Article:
Getting a Mortgage – the newbie guide

New to Homebuying? Here’s our guide to getting a mortgage.

We all have to start somewhere, and honestly, it’s hard to know where. You may be anxious to buy a home, and maybe you already found the perfect spot, but getting a mortgage seems terribly scary. Other than college loans, this is a generally going to be the largest chunk of money you have ever borrowed in your life. Looking into it is a great place to start.

getting a mortgage

Ease your excess spending.

1. Check your credit, get your credit in check.

It’s super easy to check your credit, just google it. You may even have a bank account or credit card that you can check your credit though. It’s a good time to pay off any outstanding debts and to be sure you are paying all your bills in time. This should start at a minimum of 6 months before you want to buy a home unless you suspect your credit to be in tip-top shape already.

Getting a Mortgage

Go meet with a banker or mortgage broker.

2. Get Pre-approved for a Mortgage

There are numerous ways to do this. Head to the local bank. Ask your REALTOR about a mortgage broker they recommend. Heck, you can even do it online. There are different benefits no matter which way you choose to go about it. Now, be prepared to have all your docs in order. Tax returns, pay stubs, bank statements. Get it ready, you may not need it all for the preapproval process, but eventually, you will.

Getting a mortgage

3. Choose the Right Mortgage

The right mortgage? Huh? If that is what you are thinking, you wouldn’t be alone. FHA? Conventional? Rural Development? What does any of this mean, well, you are going to do some homework, and make sure you have chosen someone knowledgeable to help get obtain your mortgage. There are different mortgages for different types of properties, different types of buyers, and different areas.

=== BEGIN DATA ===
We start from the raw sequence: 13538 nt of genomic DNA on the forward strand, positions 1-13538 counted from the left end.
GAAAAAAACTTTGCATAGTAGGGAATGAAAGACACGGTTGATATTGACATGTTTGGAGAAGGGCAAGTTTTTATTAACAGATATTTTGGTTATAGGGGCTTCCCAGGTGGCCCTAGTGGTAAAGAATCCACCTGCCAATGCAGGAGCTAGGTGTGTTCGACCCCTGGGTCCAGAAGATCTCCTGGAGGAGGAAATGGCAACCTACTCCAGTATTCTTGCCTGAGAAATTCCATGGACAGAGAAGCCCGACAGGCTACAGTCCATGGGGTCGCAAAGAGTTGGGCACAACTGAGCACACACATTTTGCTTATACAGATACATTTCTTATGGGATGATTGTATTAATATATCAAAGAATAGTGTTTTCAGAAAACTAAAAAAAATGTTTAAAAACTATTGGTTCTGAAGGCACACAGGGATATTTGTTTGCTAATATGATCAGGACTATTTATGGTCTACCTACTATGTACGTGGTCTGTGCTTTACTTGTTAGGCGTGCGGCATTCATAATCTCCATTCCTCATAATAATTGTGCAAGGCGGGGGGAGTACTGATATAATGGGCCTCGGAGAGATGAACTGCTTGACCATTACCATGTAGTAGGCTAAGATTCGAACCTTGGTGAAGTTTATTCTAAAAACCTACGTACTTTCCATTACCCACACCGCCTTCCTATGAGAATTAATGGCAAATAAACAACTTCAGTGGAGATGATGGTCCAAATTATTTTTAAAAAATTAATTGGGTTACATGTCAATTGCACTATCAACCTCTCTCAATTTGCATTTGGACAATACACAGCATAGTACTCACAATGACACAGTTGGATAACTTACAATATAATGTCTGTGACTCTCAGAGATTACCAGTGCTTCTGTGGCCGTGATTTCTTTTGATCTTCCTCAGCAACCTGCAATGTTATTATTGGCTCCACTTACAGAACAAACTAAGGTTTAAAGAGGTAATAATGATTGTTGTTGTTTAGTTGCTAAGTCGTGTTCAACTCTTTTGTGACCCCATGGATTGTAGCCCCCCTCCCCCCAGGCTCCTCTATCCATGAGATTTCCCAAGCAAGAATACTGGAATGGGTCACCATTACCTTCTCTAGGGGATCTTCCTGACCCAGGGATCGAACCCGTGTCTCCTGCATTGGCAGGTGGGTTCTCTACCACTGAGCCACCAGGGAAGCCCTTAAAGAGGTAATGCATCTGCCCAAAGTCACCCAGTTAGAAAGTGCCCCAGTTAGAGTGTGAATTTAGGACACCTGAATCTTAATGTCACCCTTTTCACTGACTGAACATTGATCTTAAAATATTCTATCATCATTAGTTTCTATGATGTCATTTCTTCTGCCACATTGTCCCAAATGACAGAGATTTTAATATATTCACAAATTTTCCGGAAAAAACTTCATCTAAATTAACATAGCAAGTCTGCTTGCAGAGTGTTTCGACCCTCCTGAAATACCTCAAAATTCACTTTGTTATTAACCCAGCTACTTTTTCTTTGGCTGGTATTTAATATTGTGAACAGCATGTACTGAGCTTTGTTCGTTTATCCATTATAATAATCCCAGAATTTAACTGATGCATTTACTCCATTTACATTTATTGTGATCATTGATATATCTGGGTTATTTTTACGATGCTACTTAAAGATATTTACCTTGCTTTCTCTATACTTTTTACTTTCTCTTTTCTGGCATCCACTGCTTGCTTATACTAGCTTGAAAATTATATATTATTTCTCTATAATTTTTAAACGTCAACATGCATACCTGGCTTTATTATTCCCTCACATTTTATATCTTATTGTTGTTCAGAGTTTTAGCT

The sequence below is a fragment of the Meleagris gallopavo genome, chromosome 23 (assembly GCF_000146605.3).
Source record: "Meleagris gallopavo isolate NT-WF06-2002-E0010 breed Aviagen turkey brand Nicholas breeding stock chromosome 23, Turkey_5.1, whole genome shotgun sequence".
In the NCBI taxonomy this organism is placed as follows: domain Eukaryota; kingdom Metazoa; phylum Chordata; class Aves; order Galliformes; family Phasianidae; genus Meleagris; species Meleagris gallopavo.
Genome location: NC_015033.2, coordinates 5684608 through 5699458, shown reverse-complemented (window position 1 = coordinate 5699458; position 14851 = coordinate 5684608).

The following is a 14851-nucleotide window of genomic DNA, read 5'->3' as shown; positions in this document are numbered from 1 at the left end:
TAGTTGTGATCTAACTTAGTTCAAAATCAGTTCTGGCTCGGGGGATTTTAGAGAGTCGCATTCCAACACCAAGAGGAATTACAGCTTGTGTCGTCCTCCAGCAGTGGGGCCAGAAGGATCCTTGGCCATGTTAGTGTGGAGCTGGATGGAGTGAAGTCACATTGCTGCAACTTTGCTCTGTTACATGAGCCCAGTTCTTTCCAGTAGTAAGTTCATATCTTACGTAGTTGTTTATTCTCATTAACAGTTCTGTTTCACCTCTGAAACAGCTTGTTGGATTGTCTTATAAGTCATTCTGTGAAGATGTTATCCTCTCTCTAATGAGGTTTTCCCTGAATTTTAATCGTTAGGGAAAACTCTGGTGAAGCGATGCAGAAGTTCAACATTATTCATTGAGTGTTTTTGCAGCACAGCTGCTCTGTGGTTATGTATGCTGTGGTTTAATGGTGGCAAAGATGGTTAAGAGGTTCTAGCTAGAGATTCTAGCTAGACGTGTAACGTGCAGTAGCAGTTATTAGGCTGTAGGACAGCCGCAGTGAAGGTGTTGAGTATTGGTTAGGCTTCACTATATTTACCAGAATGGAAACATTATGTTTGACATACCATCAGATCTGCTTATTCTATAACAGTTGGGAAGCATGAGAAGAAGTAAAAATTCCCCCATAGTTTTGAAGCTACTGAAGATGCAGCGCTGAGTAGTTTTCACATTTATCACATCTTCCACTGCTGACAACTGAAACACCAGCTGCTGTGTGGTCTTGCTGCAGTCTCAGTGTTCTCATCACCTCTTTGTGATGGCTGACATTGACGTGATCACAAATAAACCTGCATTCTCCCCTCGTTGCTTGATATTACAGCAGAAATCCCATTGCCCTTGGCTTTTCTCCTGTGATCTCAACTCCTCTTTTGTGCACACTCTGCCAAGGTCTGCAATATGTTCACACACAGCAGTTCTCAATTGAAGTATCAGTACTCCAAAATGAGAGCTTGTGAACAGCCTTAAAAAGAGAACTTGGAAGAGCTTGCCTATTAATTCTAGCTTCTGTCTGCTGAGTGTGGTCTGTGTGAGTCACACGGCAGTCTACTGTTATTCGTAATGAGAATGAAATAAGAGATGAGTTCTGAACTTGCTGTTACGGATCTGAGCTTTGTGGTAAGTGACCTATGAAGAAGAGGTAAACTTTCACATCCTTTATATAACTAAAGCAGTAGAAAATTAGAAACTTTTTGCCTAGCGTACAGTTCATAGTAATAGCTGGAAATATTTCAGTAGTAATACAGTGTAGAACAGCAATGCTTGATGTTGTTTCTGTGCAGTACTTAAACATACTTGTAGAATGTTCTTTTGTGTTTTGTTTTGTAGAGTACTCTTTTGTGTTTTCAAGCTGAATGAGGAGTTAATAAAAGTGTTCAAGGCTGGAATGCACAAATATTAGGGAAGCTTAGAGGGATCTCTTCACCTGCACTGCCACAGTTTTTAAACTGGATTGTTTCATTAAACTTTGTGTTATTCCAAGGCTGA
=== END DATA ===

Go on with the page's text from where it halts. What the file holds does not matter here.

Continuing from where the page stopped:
4. Find the Right Lender

This whole process may be reminiscent¬†of the journey to find the perfect partner. Online applications, browsing potentials, seeing if you match up right. It’s can be a bit tiresome, but it’s getting you that much closer to your home. However, it’s very important that you choose the right lender. Compare a few lenders, check rates and fees, and also check their mortgage rates.

Getting a Mortgage

5. Submit your Application

Things you should have ready for your application:

  1. W2’s for two years
  2. Paystubs for 30 days
  3. Federal Returns 2 years
  4. Other Proofs of Income
  5. Recent Bank Statements
  6. Details on Long-term debt (student loans, car loans, etc.)
  7. ID & Social Security Card

(If you already submitted this with your preapproval you may be all set.)

Getting a mortgage

time will pass

6. Begin the Underwriting Process

I know. It seems like it will never end this whole, getting a mortgage thing. It will, and in the end, I hope you get a home along with the mortgage! This is where the lender makes sure you qualify for the loan given their standards. What does that mean? Well, they are going to check your debt to income ratio. They are going to look into your credit history. They are going to look at your current debt. Now, if they think that you will be able to, as well as have a history of keeping up with the payments given all of that information, they will likely approve you for the loan.

Getting a Mortgage

7. Prepare for Closing Costs

So closing costs come out of your pocket in addition to your down payment, so keep that in mind. (Sometimes buyers will ask that sellers cover all or a portion of their closing costs in the contract. If you haven’t put a contract on a home yet, be sure to ask your real estate agent when that is a good idea. The market may be competitive, if so, it may not be the best idea.) Closing cost vary, and your closing attorney may be able to give you an estimate. Closing costs average around 2% of the sale price of the home but might go up to as much as 5%.

8. CLOSEEEEE! Yes, close on your long-awaited home.

WOO HOO. Congratulations. You made it. Time to head to your lawyers office and sign some paperwork. Then, it’s all done.

This post may simplify the process a little bit, so if you have questions, contact a mortgage broker or lender. They will be able to answer all your questions, and maybe even kick start the process! Best of luck getting a mortgage!